By STEVE TUCKEY, who has written on insurance issues for a decade for several national media outlets
While law enforcement and insurance officials continue to ferret out employees looking to cheat the workers' compensation system for free vacations and drugs, the flip side of the problem appears to be more vexing than previously imagined.
According to a survey of nearly 4,500 low-wage workers in New York, Chicago and Los Angeles, only 8 percent of seriously injured workers filed for medical care and paid time off through the workers' comp system.
Financed by the Ford, Joyce, Hanes and Russell Sage foundations, the study looked at a range of labor violations suffered by workers in low-wage industries in the three cities, including minimum-wage violations.
But it was the workers' comp violations that seemed to surprise officials the most.
Managed care consultant Joseph Paduda said the survey could go a long way toward explaining the recent drop in workers' comp claim frequency. "If you're a comp payer, you have been 'lucky' if you insure these businesses," he said. "But that 'luck' will soon change as the Department of Labor dramatically ramps up enforcement."
Paduda stressed that he did not believe carriers were complicit in this rampant underreporting. "In fact the opposite is much more likely, as insurers work very hard to ensure rapid and accurate claims reporting," he said.
Reacting to the study, U.S. Labor Secretary Hilda Solis said, "clearly we have a major task before us."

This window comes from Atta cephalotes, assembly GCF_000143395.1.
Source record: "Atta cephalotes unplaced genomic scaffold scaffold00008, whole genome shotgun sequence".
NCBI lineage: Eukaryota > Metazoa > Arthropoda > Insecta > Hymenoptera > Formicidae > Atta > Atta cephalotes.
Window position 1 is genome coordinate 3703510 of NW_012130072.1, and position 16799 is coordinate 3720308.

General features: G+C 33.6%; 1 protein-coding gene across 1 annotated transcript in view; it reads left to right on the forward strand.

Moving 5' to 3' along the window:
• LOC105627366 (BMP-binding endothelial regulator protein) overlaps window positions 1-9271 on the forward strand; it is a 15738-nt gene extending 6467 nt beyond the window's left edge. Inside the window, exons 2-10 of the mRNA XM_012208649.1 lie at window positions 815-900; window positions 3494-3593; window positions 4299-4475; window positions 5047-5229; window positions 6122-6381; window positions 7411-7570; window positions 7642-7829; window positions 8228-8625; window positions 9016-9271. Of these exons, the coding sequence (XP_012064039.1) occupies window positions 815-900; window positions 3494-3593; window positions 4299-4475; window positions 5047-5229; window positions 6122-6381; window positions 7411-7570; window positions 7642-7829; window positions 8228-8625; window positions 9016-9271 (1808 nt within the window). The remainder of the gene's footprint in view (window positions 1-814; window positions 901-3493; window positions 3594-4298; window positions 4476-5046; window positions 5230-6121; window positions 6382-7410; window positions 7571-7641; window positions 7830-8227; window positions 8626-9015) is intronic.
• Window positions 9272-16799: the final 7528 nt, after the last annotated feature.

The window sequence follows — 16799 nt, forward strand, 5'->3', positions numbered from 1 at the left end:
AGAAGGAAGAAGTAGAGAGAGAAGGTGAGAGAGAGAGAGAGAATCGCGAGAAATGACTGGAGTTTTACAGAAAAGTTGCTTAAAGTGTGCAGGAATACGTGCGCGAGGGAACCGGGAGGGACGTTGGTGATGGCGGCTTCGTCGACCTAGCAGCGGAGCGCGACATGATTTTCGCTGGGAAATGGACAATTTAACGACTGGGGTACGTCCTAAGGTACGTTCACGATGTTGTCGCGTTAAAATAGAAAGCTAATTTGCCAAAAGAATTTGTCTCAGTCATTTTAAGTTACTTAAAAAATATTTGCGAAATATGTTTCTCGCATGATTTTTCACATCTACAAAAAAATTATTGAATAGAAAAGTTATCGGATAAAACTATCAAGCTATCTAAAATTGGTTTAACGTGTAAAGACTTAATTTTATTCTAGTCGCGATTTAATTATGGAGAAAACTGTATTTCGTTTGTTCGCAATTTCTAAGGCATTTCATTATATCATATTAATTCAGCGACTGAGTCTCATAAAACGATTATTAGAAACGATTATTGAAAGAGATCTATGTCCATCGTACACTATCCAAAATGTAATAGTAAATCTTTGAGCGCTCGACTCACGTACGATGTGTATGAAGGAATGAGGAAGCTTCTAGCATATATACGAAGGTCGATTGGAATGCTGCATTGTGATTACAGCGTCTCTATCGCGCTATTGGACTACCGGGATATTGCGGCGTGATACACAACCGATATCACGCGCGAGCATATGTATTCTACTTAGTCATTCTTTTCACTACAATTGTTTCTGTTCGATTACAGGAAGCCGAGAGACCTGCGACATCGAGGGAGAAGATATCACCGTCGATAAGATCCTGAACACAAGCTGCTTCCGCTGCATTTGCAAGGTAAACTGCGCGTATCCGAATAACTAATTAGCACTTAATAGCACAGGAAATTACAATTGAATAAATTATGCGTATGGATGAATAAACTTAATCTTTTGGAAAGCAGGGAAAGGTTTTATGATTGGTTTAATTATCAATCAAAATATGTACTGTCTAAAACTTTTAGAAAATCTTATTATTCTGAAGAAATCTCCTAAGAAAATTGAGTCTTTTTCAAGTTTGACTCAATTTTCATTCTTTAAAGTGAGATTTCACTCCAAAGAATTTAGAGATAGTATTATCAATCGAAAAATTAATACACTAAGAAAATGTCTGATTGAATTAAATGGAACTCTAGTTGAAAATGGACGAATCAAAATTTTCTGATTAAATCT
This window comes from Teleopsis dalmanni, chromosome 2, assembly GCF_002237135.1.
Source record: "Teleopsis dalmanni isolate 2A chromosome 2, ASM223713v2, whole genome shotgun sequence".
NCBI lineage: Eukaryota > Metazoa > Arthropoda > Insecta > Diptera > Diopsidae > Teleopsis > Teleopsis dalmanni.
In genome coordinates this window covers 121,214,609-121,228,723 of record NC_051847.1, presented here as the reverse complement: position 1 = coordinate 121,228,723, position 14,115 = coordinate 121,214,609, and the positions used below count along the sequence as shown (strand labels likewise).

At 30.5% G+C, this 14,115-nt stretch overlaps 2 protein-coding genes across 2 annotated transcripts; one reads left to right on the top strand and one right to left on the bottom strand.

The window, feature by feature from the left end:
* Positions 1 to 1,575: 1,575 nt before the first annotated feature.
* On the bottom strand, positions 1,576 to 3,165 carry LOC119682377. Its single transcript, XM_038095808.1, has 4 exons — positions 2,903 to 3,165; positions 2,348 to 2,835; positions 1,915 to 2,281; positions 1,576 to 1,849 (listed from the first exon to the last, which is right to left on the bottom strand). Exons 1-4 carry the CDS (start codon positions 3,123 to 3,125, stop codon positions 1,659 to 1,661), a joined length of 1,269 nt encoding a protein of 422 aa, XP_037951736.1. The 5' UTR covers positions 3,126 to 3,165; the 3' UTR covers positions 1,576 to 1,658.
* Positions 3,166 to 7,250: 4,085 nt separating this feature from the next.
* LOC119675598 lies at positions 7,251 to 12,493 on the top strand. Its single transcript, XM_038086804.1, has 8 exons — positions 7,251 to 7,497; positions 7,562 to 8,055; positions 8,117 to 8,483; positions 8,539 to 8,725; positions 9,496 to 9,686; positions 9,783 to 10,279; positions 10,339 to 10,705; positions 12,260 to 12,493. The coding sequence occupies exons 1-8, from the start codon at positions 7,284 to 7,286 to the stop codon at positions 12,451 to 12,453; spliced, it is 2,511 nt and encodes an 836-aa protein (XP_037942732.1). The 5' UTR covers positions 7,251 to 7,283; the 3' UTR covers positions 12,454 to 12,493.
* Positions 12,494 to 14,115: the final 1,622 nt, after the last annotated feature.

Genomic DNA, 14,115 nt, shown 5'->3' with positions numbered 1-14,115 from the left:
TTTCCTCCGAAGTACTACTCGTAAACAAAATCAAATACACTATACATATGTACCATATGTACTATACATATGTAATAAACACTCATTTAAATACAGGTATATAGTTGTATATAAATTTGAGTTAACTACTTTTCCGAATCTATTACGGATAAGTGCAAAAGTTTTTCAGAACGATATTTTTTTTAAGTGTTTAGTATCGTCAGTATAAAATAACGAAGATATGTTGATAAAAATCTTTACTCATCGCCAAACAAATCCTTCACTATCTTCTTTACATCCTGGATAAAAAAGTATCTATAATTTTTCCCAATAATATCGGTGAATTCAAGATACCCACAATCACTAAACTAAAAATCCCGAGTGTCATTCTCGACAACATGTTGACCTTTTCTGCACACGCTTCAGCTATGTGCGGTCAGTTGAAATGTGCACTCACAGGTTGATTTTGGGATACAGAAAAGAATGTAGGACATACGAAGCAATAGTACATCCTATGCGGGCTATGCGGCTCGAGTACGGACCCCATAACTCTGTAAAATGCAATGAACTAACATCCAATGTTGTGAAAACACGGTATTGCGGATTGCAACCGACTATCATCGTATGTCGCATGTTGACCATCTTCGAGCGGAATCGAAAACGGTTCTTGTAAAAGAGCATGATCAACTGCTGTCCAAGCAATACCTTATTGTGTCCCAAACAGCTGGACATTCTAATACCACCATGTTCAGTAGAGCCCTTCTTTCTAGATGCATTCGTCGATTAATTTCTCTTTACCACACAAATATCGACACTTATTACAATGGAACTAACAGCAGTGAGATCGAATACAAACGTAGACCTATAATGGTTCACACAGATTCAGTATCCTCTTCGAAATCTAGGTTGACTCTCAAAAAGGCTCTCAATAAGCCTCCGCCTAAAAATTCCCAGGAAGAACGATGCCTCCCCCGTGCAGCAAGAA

Annette Bernhardt, policy co-director of the National Employment Law Project, and co-author of the study said employers urge injured workers not to file for comp payments. "They will say 'here's some cash, just go to the emergency room,' " she told a National Public Radio interviewer.
Injured workers often face the threat of dismissal if they do report the injuries, she added.
The study also focused on minimum-wage and overtime-pay violations in the low-wage industries. "Some workers are more vulnerable than others, and especially women and people of color who have had higher violation rates, depending on which violation you looked at," she said.
The problem is not limited to immigrants working for small companies. While violations were often higher in smaller businesses, violations occurred in big companies and even national chain operations, Bernhardt said.
Paduda said that he wanted to give employers some benefit of the doubt that some workers may have been required to report to work if the injuries were not that severe. "But for those workers who were threatened, whose employers refused to help with the injury or were fired because of the injury, there is not only a workers' comp problem, there's a legal, ethical and moral failing,"
November 1, 2009
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